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A hiss and tell story

At a time when people charge for even a glass of water, here's a man who catches snakes without insisting on payment because he doesn't want the creatures to be harmed, reports bhumika k.

SNAKE MAN Shyam is on the National Geographic Channel tonight PHOTO: MURALI KUMAR k.

Snake Shyam. The name conjures up myriad images, doesn't it? A movie buff will immediately think of the archetypal villain with ferocious moustache, thundering voice, and mean as they come. But Mysore's Snake Shyam is hardly that. He's a real softie with a real jhatang look. And the soft corner he has is for children... and snakes.

Let me uncoil his story for you, just as a snake would in your garden. Snake Shyam is one of the most popular people in Mysore. And the most colourful. This bejewelled man — more than one ring on each finger, a coiled up snake earring, loads of bracelets, layers of chains and pendants strung on his neck, usually in a red T-shirt and a cowboy-ish cap — drives an autorickshaw for a living. He also catches snakes, but not for a living.

He gets at least 10 calls every day from frantic people who've spotted snakes hiding behind a stack of wood or coconuts in their yard, or in their water tank, or have just popped up in the drainpipe.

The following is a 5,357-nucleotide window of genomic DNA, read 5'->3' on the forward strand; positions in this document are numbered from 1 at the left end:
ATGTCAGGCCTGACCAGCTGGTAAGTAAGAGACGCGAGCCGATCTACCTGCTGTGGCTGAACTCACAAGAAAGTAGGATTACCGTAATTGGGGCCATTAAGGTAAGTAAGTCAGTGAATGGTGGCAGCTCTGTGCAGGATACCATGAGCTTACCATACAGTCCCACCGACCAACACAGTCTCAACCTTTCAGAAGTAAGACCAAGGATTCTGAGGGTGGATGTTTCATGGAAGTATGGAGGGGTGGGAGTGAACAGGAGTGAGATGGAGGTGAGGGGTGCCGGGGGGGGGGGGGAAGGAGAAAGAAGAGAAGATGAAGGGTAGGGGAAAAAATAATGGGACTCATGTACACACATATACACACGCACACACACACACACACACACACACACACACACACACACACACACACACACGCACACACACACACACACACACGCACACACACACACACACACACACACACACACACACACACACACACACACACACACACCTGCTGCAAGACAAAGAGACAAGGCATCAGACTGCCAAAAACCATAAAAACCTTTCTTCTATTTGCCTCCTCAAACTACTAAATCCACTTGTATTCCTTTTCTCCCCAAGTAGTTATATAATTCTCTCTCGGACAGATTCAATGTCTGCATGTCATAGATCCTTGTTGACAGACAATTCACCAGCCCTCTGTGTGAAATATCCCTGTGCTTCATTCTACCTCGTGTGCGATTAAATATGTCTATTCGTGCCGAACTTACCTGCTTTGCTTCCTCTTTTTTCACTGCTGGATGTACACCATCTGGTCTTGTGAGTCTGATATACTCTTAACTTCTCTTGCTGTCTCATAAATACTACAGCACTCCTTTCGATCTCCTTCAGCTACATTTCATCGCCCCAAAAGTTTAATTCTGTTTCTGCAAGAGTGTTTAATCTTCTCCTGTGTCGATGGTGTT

Countless catches

Over the last six years he's caught — and, more importantly, released into the wild — over 12,915 snakes on record. This apart from the 20,000-odd snakes he's caught before that from 1982, but there's no record of that.

Cobras are big in his life and he's caught the venomous bespectacled cobras, kraits, and Russell's vipers.

Shyam is always there for Mysoreans 24/7, zooming on his bike, auto or van. In his avatar as M.S. Balasubramaniam, he was a daily wager working in factories. He later ferried children to school in an autorickshaw he bought with a loan. "I love children and soon became Auto Shyam," he says, smiling hugely, talking of his own kids, two of them.

Now that he is Snake Shyam, his auto is painted with figures of snakes and with slogans such as `Snakes are not as poisonous as human beings' `Care for the rare'. These days he's graduated to an van to ferry the kids and to rescue his beloved reptiles.

He caught his first snake at 13, and soon discovered he had a flair for the job. Word spread and everyone soon knew whom to contact when they found a snake in their backyard. Friends and well-wishers helped in their own way — some brought him books on snakes, others read literature in English on the subject and translated it for him.

"I never realised I should record my catches. Someone once asked me how many snakes I had caught, and I had no records to show. That's when I started maintaining a logbook. I studied in Kannada medium. I'm SSLC, PUC, ITI pass. I don't know much English," he says with a grin. "I didn't even have any means of communication, no phone. People who found a snake in their house would earlier leave a message on a chit at a particular teashop. I would go to the teashop in between my trips and pick up the message. Then someone bought me a pager. Then another well-wisher bought me a cellphone."

There were hazards too, not from snakes though. He didn't know that incoming calls were charged (at that time when he was given the phone). "My first bill was Rs 4,500," he recalls and laughs. And he had no money to pay it.